Finally, housing payments are probably your biggest expense on your budget. If you rent, are you paying too much. Perhaps it would be best to move to a slightly smaller and cheaper place. If you own your home, look into refinancing to reduce your payment. If you have been paying on a 30 year mortgage for 5 years, you could refinance and reduce your payment. Even if you refi at the same rate, stretching your remaining balance out over 30 years again can cut your payment to a more manageable level.

Luxury Expenses

These are the cuts that are much less fun to cut but might be needed.

First on the list is cable or satellite. These bills can easily reach into the hundreds of dollars. You probably already have high speed internet, so why not use that instead. Switch to a streaming service and join the millions of Americans who have “cut the cord”.

Next, you need to look at your entertainment budget. This includes money that you spend on things like movies, eating out or just for impulse buys. Set a reasonable amount and then stick to it. This might be $50 a week or it might be $200 a week. Whatever fits into your budget. Each week, put what you budget in an envelope and then spend it as you please. When it is gone, though, it is gone.

Third, Get Rid Of Your Debt

One of the biggest reasons that people can not make a budget work and need extra money each month is because of debt. Credit card debt can quickly get out of hand and it is not uncommon for people to have $200 to $400 a month in minimum credit card payments.

You need to get your debt in hand and the first step is to stop accumulating it. Cut up those credit cards so that you can not use them for impulse buys.

Now, start tackling them one by one. Make the minimum payment on all of them except one. Take the one with the highest interest and pay as much as you can each month, at least double the minimum payment. Continue this until the card is paid off and then switch to the next highest interest rate and continue.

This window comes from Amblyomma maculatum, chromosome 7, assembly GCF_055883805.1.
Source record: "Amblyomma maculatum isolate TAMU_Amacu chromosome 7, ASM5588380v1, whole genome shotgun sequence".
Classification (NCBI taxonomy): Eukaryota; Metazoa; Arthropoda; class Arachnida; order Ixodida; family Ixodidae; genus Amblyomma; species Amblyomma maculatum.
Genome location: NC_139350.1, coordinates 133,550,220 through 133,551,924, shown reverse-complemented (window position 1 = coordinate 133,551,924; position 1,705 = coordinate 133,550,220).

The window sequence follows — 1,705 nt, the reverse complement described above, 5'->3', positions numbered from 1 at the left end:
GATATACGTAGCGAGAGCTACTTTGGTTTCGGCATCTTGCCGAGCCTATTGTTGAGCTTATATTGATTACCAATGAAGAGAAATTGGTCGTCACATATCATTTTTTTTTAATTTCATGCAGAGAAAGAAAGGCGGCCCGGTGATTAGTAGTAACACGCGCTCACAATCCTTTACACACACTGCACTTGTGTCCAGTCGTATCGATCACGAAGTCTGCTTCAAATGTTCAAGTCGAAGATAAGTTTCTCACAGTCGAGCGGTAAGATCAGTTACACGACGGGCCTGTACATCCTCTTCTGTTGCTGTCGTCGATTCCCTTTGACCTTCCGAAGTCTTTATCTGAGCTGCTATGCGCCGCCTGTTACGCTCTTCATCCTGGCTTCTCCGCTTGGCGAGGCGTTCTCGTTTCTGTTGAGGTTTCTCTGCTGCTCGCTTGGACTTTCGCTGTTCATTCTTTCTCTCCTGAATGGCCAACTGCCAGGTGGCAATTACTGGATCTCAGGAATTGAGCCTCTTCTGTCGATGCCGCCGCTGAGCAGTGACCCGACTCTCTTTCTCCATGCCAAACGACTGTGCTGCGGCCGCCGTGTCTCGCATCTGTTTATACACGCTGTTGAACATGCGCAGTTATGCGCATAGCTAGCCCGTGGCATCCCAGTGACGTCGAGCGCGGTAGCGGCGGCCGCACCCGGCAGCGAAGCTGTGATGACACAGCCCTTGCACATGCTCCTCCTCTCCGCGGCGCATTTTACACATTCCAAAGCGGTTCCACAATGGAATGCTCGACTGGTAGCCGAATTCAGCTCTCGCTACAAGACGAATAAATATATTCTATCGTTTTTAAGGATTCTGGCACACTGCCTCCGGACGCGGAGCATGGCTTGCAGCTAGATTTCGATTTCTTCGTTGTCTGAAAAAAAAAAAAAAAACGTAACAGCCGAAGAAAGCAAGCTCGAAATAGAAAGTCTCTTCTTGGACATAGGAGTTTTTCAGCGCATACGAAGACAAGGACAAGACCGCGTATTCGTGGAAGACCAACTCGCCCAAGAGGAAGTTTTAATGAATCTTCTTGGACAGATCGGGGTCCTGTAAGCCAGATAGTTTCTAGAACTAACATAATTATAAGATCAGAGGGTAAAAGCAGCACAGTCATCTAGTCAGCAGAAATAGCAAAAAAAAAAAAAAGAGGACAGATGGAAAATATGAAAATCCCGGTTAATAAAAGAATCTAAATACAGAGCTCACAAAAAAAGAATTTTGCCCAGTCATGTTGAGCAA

As you get that debt paid down, more money will become available for other parts of your budget, helping you avoid living paycheck to paycheck.

Fourth, Look At Your Income

You have reviewed everything else and made cuts where necessary. Now, let’s take a look at what actually sets your total budget, your income.

Employers these days thrive on complacency. They will give out small annual bonuses that just cover the cost of inflation which means that you are probably not gaining any ground.

As they shell out tiny annual raises, they also throw big salaries and bonuses at new recruits in the hopes of finding employees in a tight market. So, these days, the only way to really get a good raise is to shop for a new job.

Even if it is a lateral move, you can often get a huge raise from leaving one company and joining another. 10 to 20 percent increases are not uncommon, so get your resume in order.


Posted by
James Car

James Car is a finance, loan and budget expert based in the United States. After attending Brookhaven college, he went on to become a successful entrepreneur. He now enjoys writing articles that help people save and make the most of their money.